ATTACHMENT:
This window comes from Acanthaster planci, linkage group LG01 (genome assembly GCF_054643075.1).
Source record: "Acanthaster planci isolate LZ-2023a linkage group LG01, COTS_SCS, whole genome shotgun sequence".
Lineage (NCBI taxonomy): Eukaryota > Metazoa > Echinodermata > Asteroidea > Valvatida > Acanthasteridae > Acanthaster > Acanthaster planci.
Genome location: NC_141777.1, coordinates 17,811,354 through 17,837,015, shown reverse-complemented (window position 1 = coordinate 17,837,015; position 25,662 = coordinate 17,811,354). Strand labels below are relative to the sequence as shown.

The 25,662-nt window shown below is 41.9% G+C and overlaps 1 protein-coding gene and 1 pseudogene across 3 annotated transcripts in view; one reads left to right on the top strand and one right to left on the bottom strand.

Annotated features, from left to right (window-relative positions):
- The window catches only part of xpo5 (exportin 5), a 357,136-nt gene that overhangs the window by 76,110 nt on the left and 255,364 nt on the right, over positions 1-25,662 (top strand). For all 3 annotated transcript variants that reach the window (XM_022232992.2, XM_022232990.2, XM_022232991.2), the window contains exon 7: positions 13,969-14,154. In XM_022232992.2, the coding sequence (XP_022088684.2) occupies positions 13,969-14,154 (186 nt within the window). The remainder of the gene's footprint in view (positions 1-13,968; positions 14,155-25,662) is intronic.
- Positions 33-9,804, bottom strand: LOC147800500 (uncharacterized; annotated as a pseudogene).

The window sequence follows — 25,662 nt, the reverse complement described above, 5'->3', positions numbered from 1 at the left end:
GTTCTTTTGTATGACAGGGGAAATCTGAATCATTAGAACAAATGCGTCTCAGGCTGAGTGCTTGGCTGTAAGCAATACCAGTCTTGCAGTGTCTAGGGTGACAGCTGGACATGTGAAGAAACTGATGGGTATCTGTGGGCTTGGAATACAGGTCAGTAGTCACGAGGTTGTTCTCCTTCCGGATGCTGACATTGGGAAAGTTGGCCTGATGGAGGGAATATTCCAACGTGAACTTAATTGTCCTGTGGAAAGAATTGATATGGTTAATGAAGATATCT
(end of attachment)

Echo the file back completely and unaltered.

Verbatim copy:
This window comes from Acanthaster planci, linkage group LG01 (genome assembly GCF_054643075.1).
Source record: "Acanthaster planci isolate LZ-2023a linkage group LG01, COTS_SCS, whole genome shotgun sequence".
Lineage (NCBI taxonomy): Eukaryota > Metazoa > Echinodermata > Asteroidea > Valvatida > Acanthasteridae > Acanthaster > Acanthaster planci.
Genome location: NC_141777.1, coordinates 17,811,354 through 17,837,015, shown reverse-complemented (window position 1 = coordinate 17,837,015; position 25,662 = coordinate 17,811,354). Strand labels below are relative to the sequence as shown.

The 25,662-nt window shown below is 41.9% G+C and overlaps 1 protein-coding gene and 1 pseudogene across 3 annotated transcripts in view; one reads left to right on the top strand and one right to left on the bottom strand.

Annotated features, from left to right (window-relative positions):
- The window catches only part of xpo5 (exportin 5), a 357,136-nt gene that overhangs the window by 76,110 nt on the left and 255,364 nt on the right, over positions 1-25,662 (top strand). For all 3 annotated transcript variants that reach the window (XM_022232992.2, XM_022232990.2, XM_022232991.2), the window contains exon 7: positions 13,969-14,154. In XM_022232992.2, the coding sequence (XP_022088684.2) occupies positions 13,969-14,154 (186 nt within the window). The remainder of the gene's footprint in view (positions 1-13,968; positions 14,155-25,662) is intronic.
- Positions 33-9,804, bottom strand: LOC147800500 (uncharacterized; annotated as a pseudogene).

The window sequence follows — 25,662 nt, the reverse complement described above, 5'->3', positions numbered from 1 at the left end:
GTTCTTTTGTATGACAGGGGAAATCTGAATCATTAGAACAAATGCGTCTCAGGCTGAGTGCTTGGCTGTAAGCAATACCAGTCTTGCAGTGTCTAGGGTGACAGCTGGACATGTGAAGAAACTGATGGGTATCTGTGGGCTTGGAATACAGGTCAGTAGTCACGAGGTTGTTCTCCTTCCGGATGCTGACATTGGGAAAGTTGGCCTGATGGAGGGAATATTCCAACGTGAACTTAATTGTCCTGTGGAAAGAATTGATATGGTTAATGAAGATATCT